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Partially Overlapping Claim Terms Are Not Necessarily Redundant

February 6, 2018

 

In Smith & Nephew, Inc. v. Hologic, the Federal Circuit looked at U.S. Patent No. 7,226,459.  Smith & Nephew owns the ’459 patent, entitled “Reciprocating Rotary Arthroscopic Surgical Instrument.”  The opinion includes an interesting discussion on the construction of claim 1 of the '459 patent. 

 

Claim 1 recites:

A surgical instrument, comprising:

a cutting member including an implement for cutting tissue; and

a drive coupled to the cutting member to simultaneously rotate, translate, and reciprocate the cutting member in response to only a rotational force applied to the drive in a single direction and to cut tissue during simultaneous rotation and translation of the cutting member;

wherein the drive includes a drive member attached to the cutting member, the drive member including a helical groove, and the drive includes a translation piece disposed in the groove such that rotary driving of the drive member results in simultaneous reciprocation of the drive member relative to the translation piece.

 

During inter partes reexamination, the Examiner issued ten rejections covering claims 1–16, 19–22, and 25– 33. The Board found all claims at issue unpatentable.  Specifically, the Board concluded that “[t]ranslation speaks for movement from one place (e.g., point A) to another (e.g., point B)” and “[r]eciprocation means ‘to move forward and backward alternately.’” Smith & Nephew unsuccessfully argued that in the context of the ’459 patent, “reciprocation” and “translation” must describe distinct motions and that the Board erred in ignoring this fact.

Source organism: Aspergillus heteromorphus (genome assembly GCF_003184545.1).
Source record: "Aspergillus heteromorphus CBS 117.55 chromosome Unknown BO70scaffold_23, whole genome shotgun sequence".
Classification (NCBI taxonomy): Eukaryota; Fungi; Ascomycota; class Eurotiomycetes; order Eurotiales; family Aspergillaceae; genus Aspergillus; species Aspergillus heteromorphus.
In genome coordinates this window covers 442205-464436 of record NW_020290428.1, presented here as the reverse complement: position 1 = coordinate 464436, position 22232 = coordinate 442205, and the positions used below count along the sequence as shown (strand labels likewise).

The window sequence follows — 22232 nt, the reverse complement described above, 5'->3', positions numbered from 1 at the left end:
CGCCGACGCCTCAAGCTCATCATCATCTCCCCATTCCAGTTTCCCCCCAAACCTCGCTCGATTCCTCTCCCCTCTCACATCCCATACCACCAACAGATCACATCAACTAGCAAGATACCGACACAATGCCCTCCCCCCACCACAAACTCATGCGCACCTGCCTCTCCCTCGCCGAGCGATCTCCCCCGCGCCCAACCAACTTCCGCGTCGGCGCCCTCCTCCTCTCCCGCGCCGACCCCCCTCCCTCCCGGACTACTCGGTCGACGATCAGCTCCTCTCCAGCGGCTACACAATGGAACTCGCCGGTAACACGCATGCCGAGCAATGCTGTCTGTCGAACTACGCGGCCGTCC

Instead, the Federal Circuit agreed with the Board's interpretation that “translation occurs when the cutting member moves in a linear direction either forward or backward,” and “[t]he cutting member reciprocates because this forward and backward linear translation alternates as long as the drive is rotating.”  While Smith & Nephew presented an interesting argument, the opinion hinges on an interesting situation in which two terms may be construed to include a partial overlap, which would not necessarily result in redundancy.

Other interesting points of discussion are found in the opinion, but there are several strategic takeaways that may be learned form this case.



 

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